Category Archives: latest-posts

Berlin Cathedral

Berlin Cathedral

Berlin’s protestant cathedral was only forty years old when it was bombed by the allies in 1944, and it wasn’t completely restored until 2002. It’s never even had a Bishop’s chair – or even a Bishop – and yet it should be on every visitor’s list of things to see in Berlin.

Situated in the oldest part of the city opposite the Lustgarten, this neo-renaissance building was built by the young Emperor Wilhelm II as his private church to compliment his family’s city palace across the road. It immediately had its critics when the building’s religious significance appeared to take second place to the importance of the Emperor and the Hohenzollern dynasty, but somehow, it’s this connection with the German Empire that makes it especially interesting.

From the outside it almost looks as though the intention was to create a church on the lines of St. Peter’s in Rome but being a protestant church, I suppose it was more likely to have been influenced by somewhere like St. Paul’s in London.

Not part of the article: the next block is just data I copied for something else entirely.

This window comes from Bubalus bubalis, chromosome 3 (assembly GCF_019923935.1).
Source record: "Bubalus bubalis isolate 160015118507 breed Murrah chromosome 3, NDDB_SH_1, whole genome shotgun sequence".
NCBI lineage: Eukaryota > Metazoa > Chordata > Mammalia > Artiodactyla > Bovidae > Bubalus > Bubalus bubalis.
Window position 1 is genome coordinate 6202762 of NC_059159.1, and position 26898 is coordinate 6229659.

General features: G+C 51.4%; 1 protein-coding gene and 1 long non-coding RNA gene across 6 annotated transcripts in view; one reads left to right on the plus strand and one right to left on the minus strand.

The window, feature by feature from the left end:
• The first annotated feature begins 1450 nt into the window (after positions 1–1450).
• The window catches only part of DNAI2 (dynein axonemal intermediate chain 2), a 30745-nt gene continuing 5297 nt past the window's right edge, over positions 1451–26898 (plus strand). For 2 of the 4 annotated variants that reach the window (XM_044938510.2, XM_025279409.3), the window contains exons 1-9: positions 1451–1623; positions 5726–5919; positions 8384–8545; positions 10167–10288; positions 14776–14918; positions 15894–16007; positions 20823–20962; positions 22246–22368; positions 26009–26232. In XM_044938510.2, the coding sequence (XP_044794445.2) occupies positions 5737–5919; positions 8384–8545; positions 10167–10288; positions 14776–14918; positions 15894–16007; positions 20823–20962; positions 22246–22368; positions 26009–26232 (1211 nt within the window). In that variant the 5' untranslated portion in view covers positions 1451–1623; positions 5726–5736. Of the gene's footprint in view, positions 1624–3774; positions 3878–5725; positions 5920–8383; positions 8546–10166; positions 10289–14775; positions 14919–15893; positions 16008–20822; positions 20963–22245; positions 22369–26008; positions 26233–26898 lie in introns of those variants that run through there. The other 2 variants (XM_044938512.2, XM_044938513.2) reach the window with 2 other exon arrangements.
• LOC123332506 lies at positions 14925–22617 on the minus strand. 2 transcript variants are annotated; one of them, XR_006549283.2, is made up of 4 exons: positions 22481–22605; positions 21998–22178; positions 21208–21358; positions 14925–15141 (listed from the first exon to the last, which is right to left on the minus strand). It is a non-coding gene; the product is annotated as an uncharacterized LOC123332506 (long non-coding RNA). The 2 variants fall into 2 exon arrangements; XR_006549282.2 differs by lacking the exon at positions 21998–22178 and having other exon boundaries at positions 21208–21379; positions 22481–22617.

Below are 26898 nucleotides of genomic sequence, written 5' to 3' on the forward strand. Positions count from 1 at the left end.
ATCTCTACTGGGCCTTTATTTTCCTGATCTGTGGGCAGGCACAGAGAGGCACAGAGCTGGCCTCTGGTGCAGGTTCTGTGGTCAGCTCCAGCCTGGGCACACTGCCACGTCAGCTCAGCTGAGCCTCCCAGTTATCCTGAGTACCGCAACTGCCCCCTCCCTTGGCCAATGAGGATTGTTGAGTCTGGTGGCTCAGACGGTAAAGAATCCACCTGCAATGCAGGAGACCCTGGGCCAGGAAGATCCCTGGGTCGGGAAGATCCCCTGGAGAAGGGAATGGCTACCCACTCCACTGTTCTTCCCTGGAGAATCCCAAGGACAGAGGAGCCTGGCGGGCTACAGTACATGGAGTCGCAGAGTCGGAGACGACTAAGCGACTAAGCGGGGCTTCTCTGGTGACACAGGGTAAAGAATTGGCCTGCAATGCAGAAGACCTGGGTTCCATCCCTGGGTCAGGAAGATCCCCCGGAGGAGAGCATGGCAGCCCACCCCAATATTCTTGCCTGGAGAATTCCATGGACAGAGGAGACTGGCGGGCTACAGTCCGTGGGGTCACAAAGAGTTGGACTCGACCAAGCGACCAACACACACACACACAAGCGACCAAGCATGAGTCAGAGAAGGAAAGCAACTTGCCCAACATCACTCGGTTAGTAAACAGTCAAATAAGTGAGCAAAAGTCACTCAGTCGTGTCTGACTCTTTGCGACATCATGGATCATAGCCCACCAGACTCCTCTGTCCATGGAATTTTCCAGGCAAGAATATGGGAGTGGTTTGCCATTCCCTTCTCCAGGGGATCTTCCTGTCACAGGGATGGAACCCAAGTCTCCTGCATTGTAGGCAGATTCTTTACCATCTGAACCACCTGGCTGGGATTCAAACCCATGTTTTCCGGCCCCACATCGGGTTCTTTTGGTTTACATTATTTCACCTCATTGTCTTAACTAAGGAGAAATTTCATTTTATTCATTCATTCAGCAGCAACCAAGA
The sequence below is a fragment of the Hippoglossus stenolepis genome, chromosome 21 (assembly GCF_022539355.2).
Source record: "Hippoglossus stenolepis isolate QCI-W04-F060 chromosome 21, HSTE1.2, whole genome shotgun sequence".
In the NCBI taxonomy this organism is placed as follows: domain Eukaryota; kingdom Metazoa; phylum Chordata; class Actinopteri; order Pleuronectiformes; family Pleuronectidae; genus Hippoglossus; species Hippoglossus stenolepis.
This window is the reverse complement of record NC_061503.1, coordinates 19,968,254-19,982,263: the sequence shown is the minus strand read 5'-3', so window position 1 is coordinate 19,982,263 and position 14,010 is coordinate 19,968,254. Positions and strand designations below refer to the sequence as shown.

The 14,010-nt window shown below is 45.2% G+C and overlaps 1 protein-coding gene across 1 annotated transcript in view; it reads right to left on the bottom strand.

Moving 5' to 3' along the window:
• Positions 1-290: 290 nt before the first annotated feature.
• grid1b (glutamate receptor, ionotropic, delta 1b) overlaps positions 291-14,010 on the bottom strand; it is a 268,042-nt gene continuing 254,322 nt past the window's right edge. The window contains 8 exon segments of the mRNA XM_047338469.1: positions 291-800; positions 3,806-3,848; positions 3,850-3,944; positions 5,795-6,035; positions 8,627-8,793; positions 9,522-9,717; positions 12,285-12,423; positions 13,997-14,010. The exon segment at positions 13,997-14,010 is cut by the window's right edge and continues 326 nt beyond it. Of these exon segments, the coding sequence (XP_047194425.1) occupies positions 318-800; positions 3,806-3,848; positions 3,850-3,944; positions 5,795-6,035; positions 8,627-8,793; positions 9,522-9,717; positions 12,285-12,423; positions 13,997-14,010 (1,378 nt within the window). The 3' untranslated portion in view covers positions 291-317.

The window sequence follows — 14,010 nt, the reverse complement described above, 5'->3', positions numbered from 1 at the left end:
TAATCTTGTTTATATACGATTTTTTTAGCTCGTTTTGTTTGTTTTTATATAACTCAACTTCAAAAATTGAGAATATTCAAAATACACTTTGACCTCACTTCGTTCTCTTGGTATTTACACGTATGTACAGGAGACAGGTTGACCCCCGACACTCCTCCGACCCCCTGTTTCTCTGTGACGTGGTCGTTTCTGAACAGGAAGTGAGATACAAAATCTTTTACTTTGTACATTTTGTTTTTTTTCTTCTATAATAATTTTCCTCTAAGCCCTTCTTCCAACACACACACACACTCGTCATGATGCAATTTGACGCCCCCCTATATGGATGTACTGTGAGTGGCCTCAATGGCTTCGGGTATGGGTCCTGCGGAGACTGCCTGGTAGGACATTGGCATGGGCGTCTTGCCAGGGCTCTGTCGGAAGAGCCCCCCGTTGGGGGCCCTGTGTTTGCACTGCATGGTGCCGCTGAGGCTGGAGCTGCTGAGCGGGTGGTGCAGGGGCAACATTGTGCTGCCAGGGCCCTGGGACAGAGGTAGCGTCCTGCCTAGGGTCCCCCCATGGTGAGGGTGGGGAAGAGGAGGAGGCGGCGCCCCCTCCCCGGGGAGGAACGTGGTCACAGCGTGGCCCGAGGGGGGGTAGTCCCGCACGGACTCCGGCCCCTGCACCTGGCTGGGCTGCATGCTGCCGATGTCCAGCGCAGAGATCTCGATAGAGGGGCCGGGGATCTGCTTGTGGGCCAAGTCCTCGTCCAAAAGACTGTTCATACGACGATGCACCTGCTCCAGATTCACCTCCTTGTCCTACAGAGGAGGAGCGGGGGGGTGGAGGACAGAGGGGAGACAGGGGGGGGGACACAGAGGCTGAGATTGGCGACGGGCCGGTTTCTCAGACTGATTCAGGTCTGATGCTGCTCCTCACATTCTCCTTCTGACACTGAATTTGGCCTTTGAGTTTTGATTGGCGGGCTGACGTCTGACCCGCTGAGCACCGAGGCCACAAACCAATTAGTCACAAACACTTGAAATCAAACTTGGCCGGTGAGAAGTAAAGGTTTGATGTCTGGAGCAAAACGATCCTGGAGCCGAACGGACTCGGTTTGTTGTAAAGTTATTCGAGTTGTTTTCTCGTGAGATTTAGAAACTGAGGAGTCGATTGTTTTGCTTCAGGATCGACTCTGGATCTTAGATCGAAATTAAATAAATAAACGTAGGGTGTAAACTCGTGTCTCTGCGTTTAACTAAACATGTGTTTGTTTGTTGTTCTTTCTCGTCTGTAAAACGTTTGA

Continue reading

Federal Row – The Bundestag

The Federal Chancellery Building

Federal Row - The Bundestag

 

With the collapse of the Berlin Wall in 1989, and the subsequent re-unification of Germany in 1990, an opportunity arose to bring the Federal government back to where it belonged in Central Berlin.

I don’t suppose it took much deliberation as to where to locate the new parliament. The Reichstag may have been battered and bruised from the events of the 20th century, but it was still standing, and the wasteland that was left surrounding it created a blank canvas for developers who could no doubt envisage a new dawn for a new Germany in the new millennium.